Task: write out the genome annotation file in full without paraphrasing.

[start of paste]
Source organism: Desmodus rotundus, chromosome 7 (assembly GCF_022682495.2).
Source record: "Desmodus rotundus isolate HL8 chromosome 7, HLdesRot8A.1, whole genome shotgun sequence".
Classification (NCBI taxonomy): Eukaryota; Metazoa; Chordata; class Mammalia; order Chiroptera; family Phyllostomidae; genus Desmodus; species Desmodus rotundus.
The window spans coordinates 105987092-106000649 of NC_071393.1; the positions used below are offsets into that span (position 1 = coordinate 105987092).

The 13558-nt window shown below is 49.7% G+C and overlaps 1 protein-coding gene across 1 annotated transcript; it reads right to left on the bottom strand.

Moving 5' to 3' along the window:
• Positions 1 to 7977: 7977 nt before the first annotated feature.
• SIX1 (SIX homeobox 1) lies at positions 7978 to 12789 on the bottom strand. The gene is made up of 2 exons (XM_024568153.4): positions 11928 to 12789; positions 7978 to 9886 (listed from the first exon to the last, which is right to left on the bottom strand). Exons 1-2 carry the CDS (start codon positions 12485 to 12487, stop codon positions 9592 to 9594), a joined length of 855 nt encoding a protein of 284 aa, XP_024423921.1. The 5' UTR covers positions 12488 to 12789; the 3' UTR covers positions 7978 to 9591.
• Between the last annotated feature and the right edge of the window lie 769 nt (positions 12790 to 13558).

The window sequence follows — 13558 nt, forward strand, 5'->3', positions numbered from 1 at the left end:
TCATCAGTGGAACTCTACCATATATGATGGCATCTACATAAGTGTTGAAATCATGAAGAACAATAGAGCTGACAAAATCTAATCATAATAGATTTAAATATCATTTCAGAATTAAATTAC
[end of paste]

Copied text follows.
Source organism: Desmodus rotundus, chromosome 7 (assembly GCF_022682495.2).
Source record: "Desmodus rotundus isolate HL8 chromosome 7, HLdesRot8A.1, whole genome shotgun sequence".
Classification (NCBI taxonomy): Eukaryota; Metazoa; Chordata; class Mammalia; order Chiroptera; family Phyllostomidae; genus Desmodus; species Desmodus rotundus.
The window spans coordinates 105987092-106000649 of NC_071393.1; the positions used below are offsets into that span (position 1 = coordinate 105987092).

The 13558-nt window shown below is 49.7% G+C and overlaps 1 protein-coding gene across 1 annotated transcript; it reads right to left on the bottom strand.

Moving 5' to 3' along the window:
• Positions 1 to 7977: 7977 nt before the first annotated feature.
• SIX1 (SIX homeobox 1) lies at positions 7978 to 12789 on the bottom strand. The gene is made up of 2 exons (XM_024568153.4): positions 11928 to 12789; positions 7978 to 9886 (listed from the first exon to the last, which is right to left on the bottom strand). Exons 1-2 carry the CDS (start codon positions 12485 to 12487, stop codon positions 9592 to 9594), a joined length of 855 nt encoding a protein of 284 aa, XP_024423921.1. The 5' UTR covers positions 12488 to 12789; the 3' UTR covers positions 7978 to 9591.
• Between the last annotated feature and the right edge of the window lie 769 nt (positions 12790 to 13558).

The window sequence follows — 13558 nt, forward strand, 5'->3', positions numbered from 1 at the left end:
TCATCAGTGGAACTCTACCATATATGATGGCATCTACATAAGTGTTGAAATCATGAAGAACAATAGAGCTGACAAAATCTAATCATAATAGATTTAAATATCATTTCAGAATTAAATTAC